Saturday, November 8, 2014

more on Lincoln and the press

I've now finished Harold Holzer's excellent book on Lincoln and the press. It merits the favorable reviews seen earlier. Lincoln was canny and the press in those years pretty crazy.

Holzer details how Lincoln deftly signaled his plans for the Emancipation Proclamation while trying to limit the political damage. He met with a delegation of free blacks and proposed voluntary emigration of former slaves to Africa or Central America. He wrote and widely released a letter to New York Tribune editor Horace Greeley in which he put saving the Union as more important than ending slavery. But he cleverly slipped in what he actually planned to do: "if I could save it by freeing some and leaving others alone I would also do that."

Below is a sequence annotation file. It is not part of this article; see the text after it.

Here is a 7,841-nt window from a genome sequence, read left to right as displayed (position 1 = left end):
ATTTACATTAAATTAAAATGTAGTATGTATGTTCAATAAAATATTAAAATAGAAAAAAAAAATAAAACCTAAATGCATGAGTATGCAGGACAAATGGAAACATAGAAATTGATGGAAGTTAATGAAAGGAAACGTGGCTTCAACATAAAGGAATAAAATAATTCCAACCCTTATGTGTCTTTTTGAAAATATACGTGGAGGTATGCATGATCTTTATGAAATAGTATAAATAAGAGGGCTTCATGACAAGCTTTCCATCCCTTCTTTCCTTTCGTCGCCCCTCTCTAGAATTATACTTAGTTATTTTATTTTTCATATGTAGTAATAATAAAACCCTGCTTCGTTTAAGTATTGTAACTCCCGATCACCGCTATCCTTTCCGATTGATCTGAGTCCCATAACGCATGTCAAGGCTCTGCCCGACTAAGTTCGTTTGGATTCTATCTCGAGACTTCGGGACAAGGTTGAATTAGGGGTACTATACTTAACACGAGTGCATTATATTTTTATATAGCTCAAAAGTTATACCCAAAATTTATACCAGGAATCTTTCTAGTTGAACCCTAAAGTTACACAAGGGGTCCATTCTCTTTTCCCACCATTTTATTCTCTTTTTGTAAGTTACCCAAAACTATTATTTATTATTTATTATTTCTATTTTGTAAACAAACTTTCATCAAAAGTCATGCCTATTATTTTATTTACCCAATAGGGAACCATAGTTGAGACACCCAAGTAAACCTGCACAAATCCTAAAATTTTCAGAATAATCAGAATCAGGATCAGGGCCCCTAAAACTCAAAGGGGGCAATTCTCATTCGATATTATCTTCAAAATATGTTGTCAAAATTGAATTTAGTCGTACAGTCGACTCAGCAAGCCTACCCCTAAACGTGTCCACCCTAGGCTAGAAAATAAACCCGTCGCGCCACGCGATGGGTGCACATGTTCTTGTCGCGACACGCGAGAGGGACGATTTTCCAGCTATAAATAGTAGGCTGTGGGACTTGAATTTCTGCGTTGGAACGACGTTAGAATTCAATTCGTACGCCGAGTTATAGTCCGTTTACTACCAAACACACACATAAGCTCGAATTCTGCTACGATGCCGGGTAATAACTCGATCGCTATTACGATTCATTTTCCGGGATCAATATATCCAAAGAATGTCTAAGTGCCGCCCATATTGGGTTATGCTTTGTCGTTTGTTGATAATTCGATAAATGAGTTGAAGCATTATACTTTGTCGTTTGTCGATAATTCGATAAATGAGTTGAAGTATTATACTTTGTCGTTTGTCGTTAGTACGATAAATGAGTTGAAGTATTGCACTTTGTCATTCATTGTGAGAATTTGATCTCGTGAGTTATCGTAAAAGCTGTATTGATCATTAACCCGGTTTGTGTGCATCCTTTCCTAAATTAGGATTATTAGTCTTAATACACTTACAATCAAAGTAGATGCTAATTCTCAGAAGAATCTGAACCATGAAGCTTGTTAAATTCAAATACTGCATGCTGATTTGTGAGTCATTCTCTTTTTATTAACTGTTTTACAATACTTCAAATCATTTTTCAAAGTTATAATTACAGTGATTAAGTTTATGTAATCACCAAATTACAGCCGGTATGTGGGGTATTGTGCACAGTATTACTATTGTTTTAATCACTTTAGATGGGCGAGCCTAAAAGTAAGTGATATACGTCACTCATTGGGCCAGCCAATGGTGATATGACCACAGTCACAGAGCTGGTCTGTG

The best line in the book about the press is this message to his reporters from Wilbur Storey, editor of the anti-Lincoln Chicago Times, early in the war: "Telegraph fully all news you can get, and when there is no news send rumors."   How times have changed?

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